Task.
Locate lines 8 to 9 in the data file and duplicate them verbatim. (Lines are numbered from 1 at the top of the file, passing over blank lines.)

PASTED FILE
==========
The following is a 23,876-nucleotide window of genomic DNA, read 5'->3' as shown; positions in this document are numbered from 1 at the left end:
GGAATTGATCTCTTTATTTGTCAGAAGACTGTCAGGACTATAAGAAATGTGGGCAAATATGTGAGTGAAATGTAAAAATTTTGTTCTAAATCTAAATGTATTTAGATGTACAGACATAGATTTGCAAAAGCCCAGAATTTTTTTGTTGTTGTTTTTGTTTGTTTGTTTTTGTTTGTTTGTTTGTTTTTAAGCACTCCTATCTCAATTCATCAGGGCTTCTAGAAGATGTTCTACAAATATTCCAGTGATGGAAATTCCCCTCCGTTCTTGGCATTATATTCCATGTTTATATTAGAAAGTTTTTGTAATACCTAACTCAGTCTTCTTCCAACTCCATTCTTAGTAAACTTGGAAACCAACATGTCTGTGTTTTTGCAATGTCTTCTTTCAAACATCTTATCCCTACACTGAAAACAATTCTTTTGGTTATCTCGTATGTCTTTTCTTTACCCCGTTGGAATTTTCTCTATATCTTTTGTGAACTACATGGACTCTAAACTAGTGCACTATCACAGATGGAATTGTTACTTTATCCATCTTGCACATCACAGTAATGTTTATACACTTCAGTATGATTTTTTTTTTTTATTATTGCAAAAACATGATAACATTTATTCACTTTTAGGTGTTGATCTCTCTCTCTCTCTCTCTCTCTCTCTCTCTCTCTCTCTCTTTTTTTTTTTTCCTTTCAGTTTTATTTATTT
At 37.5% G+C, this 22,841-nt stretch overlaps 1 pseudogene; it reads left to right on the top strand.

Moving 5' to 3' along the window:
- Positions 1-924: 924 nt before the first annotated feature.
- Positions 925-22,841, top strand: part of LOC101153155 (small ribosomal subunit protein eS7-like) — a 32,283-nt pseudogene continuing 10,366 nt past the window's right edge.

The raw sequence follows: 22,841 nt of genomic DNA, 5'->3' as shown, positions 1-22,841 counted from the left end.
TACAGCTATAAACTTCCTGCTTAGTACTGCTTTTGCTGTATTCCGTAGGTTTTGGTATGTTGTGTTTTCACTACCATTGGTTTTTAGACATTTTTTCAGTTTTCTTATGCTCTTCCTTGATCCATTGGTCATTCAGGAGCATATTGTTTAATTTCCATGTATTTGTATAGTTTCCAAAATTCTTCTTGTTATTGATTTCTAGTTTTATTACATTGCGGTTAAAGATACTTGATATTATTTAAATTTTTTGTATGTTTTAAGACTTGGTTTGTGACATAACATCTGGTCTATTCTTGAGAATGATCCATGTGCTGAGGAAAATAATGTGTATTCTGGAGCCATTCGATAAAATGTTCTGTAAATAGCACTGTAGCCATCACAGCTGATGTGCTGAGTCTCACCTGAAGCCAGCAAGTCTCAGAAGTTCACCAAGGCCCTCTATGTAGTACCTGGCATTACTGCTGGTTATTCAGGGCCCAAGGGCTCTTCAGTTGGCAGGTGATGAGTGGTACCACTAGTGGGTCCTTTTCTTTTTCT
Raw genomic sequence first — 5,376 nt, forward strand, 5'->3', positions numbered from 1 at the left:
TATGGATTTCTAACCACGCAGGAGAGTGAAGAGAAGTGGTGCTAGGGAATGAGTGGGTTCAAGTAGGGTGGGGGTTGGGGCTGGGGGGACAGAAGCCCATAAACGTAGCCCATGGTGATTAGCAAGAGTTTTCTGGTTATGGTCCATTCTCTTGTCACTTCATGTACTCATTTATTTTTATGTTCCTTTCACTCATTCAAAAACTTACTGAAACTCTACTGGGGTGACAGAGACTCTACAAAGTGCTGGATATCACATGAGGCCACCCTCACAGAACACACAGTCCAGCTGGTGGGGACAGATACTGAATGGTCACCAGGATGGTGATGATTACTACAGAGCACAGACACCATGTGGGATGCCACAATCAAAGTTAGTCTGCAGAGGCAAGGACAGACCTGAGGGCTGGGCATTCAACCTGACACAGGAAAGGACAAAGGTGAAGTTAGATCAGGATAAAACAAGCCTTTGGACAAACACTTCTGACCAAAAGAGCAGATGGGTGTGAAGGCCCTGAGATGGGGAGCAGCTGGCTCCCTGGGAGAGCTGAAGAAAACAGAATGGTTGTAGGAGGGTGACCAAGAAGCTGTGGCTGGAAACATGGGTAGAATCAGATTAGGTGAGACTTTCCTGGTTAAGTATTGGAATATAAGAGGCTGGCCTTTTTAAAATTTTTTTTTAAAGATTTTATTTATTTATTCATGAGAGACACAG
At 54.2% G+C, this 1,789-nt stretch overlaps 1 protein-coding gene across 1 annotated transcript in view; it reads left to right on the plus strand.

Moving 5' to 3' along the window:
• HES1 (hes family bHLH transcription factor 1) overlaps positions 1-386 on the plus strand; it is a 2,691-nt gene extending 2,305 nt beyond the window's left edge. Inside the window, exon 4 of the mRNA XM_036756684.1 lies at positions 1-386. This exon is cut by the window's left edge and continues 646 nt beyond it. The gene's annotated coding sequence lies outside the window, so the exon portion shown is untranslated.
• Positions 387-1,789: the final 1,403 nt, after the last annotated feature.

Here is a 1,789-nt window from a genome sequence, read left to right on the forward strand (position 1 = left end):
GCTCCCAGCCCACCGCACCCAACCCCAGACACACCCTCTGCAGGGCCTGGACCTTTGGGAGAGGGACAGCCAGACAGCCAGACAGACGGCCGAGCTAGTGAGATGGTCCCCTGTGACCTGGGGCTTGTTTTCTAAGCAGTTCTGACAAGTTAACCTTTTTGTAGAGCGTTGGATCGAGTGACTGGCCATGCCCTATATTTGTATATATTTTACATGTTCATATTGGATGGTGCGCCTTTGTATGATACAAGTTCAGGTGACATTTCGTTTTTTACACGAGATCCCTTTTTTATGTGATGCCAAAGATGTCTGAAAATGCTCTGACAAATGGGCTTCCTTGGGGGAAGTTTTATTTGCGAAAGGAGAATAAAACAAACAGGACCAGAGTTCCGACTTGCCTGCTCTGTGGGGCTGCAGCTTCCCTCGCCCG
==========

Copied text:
TACAGCTATAAACTTCCTGCTTAGTACTGCTTTTGCTGTATTCCGTAGGTTTTGGTATGTTGTGTTTTCACTACCATTGGTTTTTAGACATTTTTTCAGTTTTCTTATGCTCTTCCTTGATCCATTGGTCATTCAGGAGCATATTGTTTAATTTCCATGTATTTGTATAGTTTCCAAAATTCTTCTTGTTATTGATTTCTAGTTTTATTACATTGCGGTTAAAGATACTTGATATTATTTAAATTTTTTGTATGTTTTAAGACTTGGTTTGTGACATAACATCTGGTCTATTCTTGAGAATGATCCATGTGCTGAGGAAAATAATGTGTATTCTGGAGCCATTCGATAAAATGTTCTGTAAATAGCACTGTAGCCATCACAGCTGATGTGCTGAGTCTCACCTGAAGCCAGCAAGTCTCAGAAGTTCACCAAGGCCCTCTATGTAGTACCTGGCATTACTGCTGGTTATTCAGGGCCCAAGGGCTCTTCAGTTGGCAGGTGATGAGTGGTACCACTAGTGGGTCCTTTTCTTTTTCT
Raw genomic sequence first — 5,376 nt, forward strand, 5'->3', positions numbered from 1 at the left: